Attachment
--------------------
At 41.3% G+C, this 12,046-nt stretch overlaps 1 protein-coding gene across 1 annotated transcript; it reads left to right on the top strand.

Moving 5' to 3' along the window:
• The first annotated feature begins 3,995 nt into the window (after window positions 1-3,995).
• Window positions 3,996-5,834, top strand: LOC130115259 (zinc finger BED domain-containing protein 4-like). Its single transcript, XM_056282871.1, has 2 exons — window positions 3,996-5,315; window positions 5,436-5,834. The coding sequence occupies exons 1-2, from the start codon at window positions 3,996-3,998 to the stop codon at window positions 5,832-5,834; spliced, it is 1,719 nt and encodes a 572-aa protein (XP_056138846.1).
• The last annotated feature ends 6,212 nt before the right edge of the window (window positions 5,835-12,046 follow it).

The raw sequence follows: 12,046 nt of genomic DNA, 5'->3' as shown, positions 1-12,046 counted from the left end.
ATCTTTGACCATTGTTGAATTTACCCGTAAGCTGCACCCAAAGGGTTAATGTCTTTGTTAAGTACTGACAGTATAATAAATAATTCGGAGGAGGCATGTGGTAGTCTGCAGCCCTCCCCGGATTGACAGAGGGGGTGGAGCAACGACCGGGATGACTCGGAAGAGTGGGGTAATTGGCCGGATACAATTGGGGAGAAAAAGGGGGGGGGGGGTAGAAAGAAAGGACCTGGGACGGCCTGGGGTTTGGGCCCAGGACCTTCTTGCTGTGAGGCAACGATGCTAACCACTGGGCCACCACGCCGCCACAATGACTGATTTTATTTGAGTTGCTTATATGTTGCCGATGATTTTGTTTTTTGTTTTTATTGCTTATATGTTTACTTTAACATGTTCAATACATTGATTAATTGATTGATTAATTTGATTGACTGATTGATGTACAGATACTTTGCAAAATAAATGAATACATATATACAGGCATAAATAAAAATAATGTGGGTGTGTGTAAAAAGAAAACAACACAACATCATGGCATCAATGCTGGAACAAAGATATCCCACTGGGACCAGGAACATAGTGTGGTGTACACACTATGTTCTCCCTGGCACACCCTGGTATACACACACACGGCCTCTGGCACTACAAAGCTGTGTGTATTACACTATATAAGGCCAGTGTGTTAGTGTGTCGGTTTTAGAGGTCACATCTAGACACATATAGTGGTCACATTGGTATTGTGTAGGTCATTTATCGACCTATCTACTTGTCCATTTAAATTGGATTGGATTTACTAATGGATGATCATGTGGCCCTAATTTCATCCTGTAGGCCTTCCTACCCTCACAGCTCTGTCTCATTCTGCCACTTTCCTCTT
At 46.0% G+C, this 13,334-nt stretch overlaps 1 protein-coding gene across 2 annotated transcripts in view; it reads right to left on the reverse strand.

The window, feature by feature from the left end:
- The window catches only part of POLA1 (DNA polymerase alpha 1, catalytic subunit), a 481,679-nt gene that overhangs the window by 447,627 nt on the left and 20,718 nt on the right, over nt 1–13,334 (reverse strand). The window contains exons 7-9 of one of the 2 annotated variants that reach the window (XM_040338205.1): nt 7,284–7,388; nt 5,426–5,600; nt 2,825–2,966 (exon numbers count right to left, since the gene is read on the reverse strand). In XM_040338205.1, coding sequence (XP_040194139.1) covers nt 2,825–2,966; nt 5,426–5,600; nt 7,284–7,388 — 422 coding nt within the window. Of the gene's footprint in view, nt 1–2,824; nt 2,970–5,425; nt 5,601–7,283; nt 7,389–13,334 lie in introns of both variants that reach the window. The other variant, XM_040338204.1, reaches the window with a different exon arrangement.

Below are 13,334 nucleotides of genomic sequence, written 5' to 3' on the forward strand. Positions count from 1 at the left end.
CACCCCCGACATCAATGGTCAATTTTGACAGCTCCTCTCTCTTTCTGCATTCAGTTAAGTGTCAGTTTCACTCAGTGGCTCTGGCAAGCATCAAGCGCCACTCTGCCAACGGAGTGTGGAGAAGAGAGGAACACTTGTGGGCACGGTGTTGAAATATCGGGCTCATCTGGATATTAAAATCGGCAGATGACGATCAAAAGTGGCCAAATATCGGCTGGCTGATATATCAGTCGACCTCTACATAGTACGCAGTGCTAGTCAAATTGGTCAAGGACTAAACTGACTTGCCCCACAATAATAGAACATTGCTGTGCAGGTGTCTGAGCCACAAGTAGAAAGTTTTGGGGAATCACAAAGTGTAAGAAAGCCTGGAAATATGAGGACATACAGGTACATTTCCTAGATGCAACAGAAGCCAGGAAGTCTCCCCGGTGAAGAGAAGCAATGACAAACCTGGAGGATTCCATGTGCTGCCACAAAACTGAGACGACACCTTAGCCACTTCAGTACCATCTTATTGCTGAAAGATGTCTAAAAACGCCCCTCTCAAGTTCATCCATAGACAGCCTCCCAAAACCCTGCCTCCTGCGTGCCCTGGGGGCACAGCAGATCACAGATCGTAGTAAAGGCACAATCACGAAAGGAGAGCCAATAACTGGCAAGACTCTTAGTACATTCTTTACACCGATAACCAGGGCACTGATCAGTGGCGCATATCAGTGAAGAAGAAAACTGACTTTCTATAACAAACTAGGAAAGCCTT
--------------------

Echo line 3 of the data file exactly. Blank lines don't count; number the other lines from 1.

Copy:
• The first annotated feature begins 3,995 nt into the window (after window positions 1-3,995).